Date: January 30, 2005


My Dad worked at building these boats at American Bridge , he worked for a sub-contractor The United Cork Co . They did the insulation on the boats

name: Pete Cataldo
email: pacataldo AT
Date: January 21, 2005



My deepest condolences on the passing of your father Tom. This website is a real tribute to him and the LST 282. I hope you will keep the website active. It provided a link between me and the Uncle I never met, Ensign Peter T. Hughes.

Thanks, Pete

name: Pete Cataldo
email: pacataldo AT
Date: January 21, 2005



My deepest condolences on the passing of your father Tom. This website is a real tribute to him and the LST 282. I hope you will keep the website active. It provided a link between me and the Uncle I never met, Ensign Peter T. Hughes.

Thanks, Pete

name: James Junkins
location: Cumberland, Maine
email: slcatvip AT
Date: December 23, 2004


regarding a posting I made earlier on my father, I said I thought he was 5th army, but at the time of this landing he may well have been pulled into the 7th. I am quite sure he was a Sgt, and the most important part is that anyone who knew him then would have refered to him as "Buddy" as this was his nickname. I also know that the previous winter, he sent a "joke" Christmas card to Eleanor Roosevelt, wishing her a wonderful season from "another one in the trenches" and much to his surprise, she sent one back which she addressed to "Buddy" causing him some grief with his C/O as they thought he had "white house connections". If "Buddy" sounds familiar to anyone, please do write. Thanks, Jim Junkins

name: Wm. Fraser
location: Sag Harbor, NY
email: Tileman2 AT
Date: December 20, 2004



name: Wm. Fraser
location: Sag Harbor, NY
email: Tileman2 AT
Date: December 20, 2004



name: James Junkins
location: Cumberland, Maine
email: slcatvip AT
Date: December 19, 2004


I just found this wonderful site and I am quiet sure my dad was on this LST. His name is Albert O. Junkins, he was 5th Army, 3rd division. I am trying to get closer to the details of his service, but one of the few stories he always told us was of getting blown off an LST, into the Mediterranean, he said he was one of the few soldiers who always wore a life jacket, (he used this to tell us to do the same whenever we (the kids) were on the water, he said he took a lot of "ribbing" from fellow GI's, but that a lot of them remained there when this LST got hit. His stories coincide perfectly with these accounts I have read and I know he landed in Bizerte, so this has to be the ship. Of the very few stories he told this one he repeated many times, because he said he had to lash a soldier to some kind of wood and heave him over the side. Apparently as he was swimming to shore and dragging this soldier along, he lost most of his gear, and he used to get very emotional when he would say, "as I was swimming, amongst the screams for help, I saw one guy hanging from the bow crying, "help, me, I can't swim!!" My dad says the entire ship was engulfed in flames and there was nothing he could do for this guy, let alone save himself. Then he would get quiet and say, "as for as I know he is still hanging there. " Dad is still alive but pretty used up from dementia and Parkinson's disease, so he doesn't speak anymore, I wish he could so I could tell him I found this story. I would welcome any communication from any surviving soldiers or families, it would be great to get the army end of this story together!!! Please write, Jim Junkins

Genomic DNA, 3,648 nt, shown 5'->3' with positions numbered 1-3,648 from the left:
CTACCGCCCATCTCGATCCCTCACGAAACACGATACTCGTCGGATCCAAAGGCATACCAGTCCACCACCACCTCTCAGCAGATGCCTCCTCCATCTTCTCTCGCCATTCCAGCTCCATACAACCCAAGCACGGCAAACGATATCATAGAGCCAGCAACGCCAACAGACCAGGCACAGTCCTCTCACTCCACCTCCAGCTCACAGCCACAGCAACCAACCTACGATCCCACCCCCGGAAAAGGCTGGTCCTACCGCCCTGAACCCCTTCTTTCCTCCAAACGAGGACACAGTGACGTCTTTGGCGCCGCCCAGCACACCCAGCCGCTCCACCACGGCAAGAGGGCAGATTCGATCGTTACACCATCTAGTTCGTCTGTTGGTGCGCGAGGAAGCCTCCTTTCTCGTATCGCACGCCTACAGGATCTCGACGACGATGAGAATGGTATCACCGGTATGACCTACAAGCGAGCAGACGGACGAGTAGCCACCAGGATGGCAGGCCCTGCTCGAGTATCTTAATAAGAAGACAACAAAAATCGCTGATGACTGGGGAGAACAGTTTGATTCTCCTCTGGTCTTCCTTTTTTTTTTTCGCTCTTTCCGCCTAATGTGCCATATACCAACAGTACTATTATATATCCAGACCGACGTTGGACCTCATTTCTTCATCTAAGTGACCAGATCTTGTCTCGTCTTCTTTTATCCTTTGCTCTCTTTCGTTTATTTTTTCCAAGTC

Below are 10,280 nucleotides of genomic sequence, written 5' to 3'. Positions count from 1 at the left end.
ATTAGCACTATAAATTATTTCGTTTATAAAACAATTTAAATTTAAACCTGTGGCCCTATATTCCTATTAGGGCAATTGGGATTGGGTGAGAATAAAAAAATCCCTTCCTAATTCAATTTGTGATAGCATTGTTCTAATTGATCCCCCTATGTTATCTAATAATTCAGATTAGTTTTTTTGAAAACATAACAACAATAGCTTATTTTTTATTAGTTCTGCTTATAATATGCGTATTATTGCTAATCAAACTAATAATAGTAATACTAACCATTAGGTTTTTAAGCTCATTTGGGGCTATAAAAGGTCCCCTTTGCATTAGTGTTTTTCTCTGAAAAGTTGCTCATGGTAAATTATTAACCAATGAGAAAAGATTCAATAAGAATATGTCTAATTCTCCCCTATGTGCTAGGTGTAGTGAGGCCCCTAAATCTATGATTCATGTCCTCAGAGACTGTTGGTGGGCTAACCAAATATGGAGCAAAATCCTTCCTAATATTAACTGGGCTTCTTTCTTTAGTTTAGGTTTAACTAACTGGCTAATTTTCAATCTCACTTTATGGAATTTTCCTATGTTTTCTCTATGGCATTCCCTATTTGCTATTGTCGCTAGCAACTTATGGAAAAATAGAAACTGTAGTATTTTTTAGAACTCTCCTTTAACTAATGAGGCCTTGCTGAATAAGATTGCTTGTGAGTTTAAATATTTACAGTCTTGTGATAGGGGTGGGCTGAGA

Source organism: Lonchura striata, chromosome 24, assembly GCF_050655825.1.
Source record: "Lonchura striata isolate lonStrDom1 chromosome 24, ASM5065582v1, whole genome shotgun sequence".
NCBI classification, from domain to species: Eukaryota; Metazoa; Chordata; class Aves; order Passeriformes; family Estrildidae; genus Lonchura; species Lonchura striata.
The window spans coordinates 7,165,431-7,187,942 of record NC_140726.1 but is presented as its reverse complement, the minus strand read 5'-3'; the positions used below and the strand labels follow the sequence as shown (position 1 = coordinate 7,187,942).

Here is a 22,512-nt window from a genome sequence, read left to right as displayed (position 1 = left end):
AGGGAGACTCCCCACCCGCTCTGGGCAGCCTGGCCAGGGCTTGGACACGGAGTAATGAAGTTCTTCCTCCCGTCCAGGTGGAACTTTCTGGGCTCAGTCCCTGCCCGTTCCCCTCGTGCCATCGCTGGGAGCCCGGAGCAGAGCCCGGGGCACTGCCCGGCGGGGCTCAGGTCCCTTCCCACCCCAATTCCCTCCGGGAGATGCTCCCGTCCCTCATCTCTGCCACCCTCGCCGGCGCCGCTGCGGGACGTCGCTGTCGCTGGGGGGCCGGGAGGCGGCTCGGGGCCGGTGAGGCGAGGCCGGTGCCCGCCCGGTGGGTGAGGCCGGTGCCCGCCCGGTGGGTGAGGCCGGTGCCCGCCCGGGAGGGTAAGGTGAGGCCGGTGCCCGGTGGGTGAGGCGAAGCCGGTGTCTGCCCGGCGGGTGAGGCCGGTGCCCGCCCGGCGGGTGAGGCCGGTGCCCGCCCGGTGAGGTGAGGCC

From Sheldon:  There were quite a few other personnel on board the 282 when it was sunk and we know almost nothing about them. Or, for that matter, the many other military personnel that were ferried across the English Channel at the Normandy landings. If anyone can fill in the blanks please let us know. We'd especially like to hear the stories of the Army survivors of the sinking and if anyone might have rosters of those on board that would be a great addition. webmaster AT

name: Brad
location: Austin TX
email: brad AT
Date: November 01, 2004


The Texas Military Forces Museum in Austin, TX, Camp Mabry (under army historical command) will be constructing a new multimedia display of the ANVIL invasion as part of the 36th division history wing. The sinking of the LST 282 will likely be part of that display. Good info on the site.

name: Joncheray Jean-Pierre
location: Saint-Raphaël - FRANCE
email: a. jp. joncheray AT wanadoo. fr
Date: September 05, 2004


I know the wreck of LST 282, it is very easy to dive on. The ship is very destructed. If you want more renseignements (information) ? THANK YOU

name: Dustin Payanis
location: Bristol, Connecticut
email: dustinpayanis AT
Date: June 01, 2004


Nice site and very interesting. This is the first time I have seen pictures of the ship my grandfather was on because all the pictures my grandfather had of the ship and crew were lost by my aunt when she was moving. My grandfather is still alive and liked the pictures and information. 6/1/04

name: Jack Hickman
location: Mobile, Al.
email: jh7825 AT
Date: May 14, 2004


As a member of the 8th Beach Battalion I landed on Green Beach about 5:00 p. m. August 15, 1944. I do not recall seeing the LST 282, It must have been hit after I went ashore. Other members of the 8th recall seeing the Buzz Bomb.

name: EDGAR  L BAER BM 2 C
email: Baerel  <at>PA. NET
Date: March 06, 2004


Hi; just reviewed your Web site. I was a COX on an LCVP on LST-291 which landed on OMAHA beach on D-Day.

name: Tom
location: Pollock
email: trutom3 AT
Date: February 21, 2004


I was on board the LST 868, and am looking for pictures of LSTs